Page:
Neonatal Surgeon: Job Description and Education Requirements
Neonatal surgeons are specialized medical doctors that operate on newborns. To become a neonatal surgeon, one must complete a general surgery residency followed by a 2-year pediatric training program. Neonatal surgeons work in private practice, university and private hospitals.
Job Description of a Neonatal Surgeon
Neonatal surgery is a sub-specialty of pediatric surgery. A general surgeon can perform surgery on adults and children, but pediatric surgeons have the advanced education and skills necessary to perform surgery on infants and very young children. Neonatal surgeons are pediatric surgeons with additional education and training to perform corrective surgeries on newborns. They often repair chest, abdominal and urologic birth defects.
Neonatal surgeons are responsible for surgical preparation and oversight of critical patient after-care. They work with a neonatal hospital teams to ensure a successful outcome of each surgery. Neonatal surgeons may use ultrasound technology to check for fetus abnormalities before birth. This gives the surgeon the opportunity to discuss issues with the parents and determine surgical strategy before birth.
Salary and Career Outlook
Though the U.S. Bureau of Labor Statistics (BLS) does not analyze statistics on neonatal surgeons specifically, it does report that surgeons and physicians in general are expected to see a job growth of 24% between the years of 2010 and 2020. The website PayScale.com reported in November of 2013 that most pediatric surgeons earned between $167,497 and $483,805 at that time, with the median annual salary falling at $273,721.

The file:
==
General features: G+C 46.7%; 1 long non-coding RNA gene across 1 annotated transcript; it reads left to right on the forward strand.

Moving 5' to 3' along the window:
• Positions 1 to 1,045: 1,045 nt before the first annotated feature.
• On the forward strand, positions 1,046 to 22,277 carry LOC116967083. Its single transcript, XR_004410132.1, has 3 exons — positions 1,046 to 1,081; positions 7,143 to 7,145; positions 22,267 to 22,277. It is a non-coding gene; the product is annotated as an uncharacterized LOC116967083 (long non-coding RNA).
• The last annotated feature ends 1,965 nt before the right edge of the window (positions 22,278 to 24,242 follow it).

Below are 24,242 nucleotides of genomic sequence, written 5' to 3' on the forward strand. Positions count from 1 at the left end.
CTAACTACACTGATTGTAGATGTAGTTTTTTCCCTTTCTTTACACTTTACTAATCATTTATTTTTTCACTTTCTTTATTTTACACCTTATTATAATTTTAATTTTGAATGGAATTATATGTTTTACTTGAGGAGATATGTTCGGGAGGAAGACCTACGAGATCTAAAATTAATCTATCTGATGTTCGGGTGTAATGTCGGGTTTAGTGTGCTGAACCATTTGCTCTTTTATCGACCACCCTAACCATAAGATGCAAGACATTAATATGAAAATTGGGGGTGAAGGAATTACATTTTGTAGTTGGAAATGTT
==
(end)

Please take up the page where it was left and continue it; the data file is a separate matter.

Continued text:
Education Requirements for a Neonatal Surgeon
Aspiring neonatal surgeons should earn an undergraduate degree that includes courses in biology, organic chemistry and advanced math. Harvard University says that it is not necessary to have an undergraduate degree in science to be admitted to medical school. A well-rounded undergraduate education that includes science is preferred (www.harvard.edu).
Next, students must obtain a Doctor of Medicine (M.D.) through an accredited 4-year medical school program and become a licensed physician by passing the United States Medical Licensing Examination. Once a licensed M.D., completion of a general surgical residency program in an accredited hospital is required. These programs usually take 5-8 years to complete. Students are then eligible for American Board of Surgery's general surgery certification.
General surgeons then must complete a 2-year pediatric surgery training program with a neonatal sub-specialty, which may include two years of intensive surgeries. In some cases, a third year of research is available.
After completing a 2-year program accredited by the Accreditation Council for Graduate Medical Education, students are eligible to take the American Board of Surgery's certification examination for pediatric surgery. Both a written and oral examination are required.
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